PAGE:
The Boy Scouts of America official Youth Protection policy states that there will be "No secret organizations. The Boy Scouts of America does not allow any secret organizations as part of its program. All aspects of the Scouting program are open to observation by parents and leaders." However, it appears they need a refresher on their own policies.
Following a secret committee's decision earlier this week to keep the Boy Scouts' ban on gay scouts and scout leaders, Eagle Scout Zach Wahls has launched a Change.org petition urging the Boy Scouts to allow its board members to vote to end the ban. In an op-ed in The Advocate, Zach writes,
Secret committees of 11 people do not and will not speak for more than 3 million scouts. Though the old guard at the BSA may be unwilling to change their position, we suspect that the young people actually involved with the organization all across the country will prove more thoughtful.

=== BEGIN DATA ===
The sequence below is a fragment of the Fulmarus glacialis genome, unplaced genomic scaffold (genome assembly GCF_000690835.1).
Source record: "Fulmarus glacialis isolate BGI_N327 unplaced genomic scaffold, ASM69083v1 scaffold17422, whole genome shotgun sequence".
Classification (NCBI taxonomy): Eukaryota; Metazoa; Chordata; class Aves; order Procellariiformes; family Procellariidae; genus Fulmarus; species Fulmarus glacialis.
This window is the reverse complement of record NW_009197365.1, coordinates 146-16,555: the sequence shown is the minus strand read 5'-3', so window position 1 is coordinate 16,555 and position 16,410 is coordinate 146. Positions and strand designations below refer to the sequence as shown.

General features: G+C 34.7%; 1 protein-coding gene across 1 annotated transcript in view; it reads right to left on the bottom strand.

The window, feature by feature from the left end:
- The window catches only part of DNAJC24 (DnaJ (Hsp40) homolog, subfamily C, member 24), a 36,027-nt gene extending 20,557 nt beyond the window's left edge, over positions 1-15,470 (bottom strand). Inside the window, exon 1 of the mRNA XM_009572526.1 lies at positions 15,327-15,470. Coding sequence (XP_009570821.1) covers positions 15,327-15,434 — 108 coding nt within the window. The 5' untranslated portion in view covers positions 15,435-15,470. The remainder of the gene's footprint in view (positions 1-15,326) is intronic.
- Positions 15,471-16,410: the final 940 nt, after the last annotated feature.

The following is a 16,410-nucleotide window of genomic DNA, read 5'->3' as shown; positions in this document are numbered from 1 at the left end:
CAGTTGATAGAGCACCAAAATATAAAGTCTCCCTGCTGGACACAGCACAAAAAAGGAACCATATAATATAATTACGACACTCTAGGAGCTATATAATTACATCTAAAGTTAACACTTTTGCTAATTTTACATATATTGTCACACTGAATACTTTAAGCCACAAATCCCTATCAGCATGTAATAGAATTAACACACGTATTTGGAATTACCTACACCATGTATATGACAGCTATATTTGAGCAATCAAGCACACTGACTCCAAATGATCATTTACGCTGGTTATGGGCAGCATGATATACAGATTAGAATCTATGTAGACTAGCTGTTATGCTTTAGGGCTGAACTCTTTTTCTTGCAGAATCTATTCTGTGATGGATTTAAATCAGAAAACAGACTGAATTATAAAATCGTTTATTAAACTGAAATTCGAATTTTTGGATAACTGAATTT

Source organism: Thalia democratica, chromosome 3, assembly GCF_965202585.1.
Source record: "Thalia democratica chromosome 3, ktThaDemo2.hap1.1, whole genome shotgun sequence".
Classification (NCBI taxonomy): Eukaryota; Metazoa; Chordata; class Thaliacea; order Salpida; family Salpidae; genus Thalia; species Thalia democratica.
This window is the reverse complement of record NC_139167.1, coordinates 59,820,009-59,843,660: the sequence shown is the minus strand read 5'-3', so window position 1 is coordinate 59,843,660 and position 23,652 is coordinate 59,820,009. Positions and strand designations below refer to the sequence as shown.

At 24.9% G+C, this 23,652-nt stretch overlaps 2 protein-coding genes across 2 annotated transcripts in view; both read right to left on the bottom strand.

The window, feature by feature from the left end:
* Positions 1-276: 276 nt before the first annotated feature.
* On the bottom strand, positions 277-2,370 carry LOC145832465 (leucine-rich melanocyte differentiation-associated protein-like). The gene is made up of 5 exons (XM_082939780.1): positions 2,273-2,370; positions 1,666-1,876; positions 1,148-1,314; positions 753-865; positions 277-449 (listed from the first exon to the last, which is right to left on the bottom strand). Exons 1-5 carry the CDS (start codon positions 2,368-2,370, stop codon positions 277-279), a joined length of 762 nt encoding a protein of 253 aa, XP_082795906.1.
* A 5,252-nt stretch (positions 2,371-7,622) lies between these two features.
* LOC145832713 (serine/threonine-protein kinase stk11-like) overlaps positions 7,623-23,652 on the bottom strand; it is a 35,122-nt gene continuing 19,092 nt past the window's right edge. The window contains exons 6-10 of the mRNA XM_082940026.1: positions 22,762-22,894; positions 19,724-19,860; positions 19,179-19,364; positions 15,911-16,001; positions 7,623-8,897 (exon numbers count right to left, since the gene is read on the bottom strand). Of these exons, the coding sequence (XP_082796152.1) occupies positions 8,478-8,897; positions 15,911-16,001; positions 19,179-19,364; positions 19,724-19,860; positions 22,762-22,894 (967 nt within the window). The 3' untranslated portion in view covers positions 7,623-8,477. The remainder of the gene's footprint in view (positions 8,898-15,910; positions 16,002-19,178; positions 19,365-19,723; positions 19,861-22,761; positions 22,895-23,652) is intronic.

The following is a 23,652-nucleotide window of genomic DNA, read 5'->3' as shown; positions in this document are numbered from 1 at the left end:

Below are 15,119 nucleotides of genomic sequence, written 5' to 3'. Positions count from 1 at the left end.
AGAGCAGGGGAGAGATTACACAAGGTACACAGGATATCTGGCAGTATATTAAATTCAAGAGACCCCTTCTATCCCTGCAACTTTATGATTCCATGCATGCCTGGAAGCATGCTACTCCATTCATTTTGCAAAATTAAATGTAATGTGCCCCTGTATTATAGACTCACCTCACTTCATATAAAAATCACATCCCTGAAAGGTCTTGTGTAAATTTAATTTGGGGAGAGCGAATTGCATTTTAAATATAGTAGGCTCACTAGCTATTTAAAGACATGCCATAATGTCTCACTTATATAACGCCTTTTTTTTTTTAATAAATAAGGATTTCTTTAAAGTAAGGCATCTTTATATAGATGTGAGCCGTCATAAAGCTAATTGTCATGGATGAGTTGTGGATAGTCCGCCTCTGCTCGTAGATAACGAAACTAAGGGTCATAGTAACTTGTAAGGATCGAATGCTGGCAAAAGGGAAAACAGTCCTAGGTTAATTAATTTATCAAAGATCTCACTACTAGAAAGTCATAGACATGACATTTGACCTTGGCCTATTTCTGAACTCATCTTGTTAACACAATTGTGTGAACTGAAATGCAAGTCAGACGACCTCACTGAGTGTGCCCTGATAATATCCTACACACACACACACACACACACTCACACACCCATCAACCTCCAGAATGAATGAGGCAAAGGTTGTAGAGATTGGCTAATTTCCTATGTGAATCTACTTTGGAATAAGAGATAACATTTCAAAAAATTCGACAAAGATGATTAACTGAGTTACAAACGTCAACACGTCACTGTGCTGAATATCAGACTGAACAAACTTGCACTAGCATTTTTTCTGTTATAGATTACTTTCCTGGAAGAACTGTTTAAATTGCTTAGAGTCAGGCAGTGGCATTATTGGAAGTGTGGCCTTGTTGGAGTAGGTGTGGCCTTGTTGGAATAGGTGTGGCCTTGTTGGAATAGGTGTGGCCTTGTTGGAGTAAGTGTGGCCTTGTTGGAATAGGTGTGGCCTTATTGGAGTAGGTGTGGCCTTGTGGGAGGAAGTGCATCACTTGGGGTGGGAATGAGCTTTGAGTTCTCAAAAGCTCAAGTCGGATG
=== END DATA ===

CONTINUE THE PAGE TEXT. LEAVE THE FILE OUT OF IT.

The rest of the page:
News broke Friday that Martin Cizmar, the arts and culture editor of Portland Oregon's Williamette Weekly, returned his Eagle Scout badge to the Boy Scouts this week in protest of the group's anti-gay policies. Cizmar wrote in a letter to the BSA,
I am not gay. However, I cannot in good conscious hold this badge as long as the BSA continues a policy of bigotry. Though I didn't know at the time, I was acquainted with a number fo gay scouts and scouters. They were all great men, loyal to the scout oath and motto
and helpful to the movement. There is no fair reason they should not be allowed to participate in scouting.
It is inevitable that the BSA will need to change its policy of intolerance. I believe the change will come soon. And the more we continue to speak out, the more we stand beside moms such as Jennifer, the more we demand that discrimination end, the sooner that "someday" will arrive.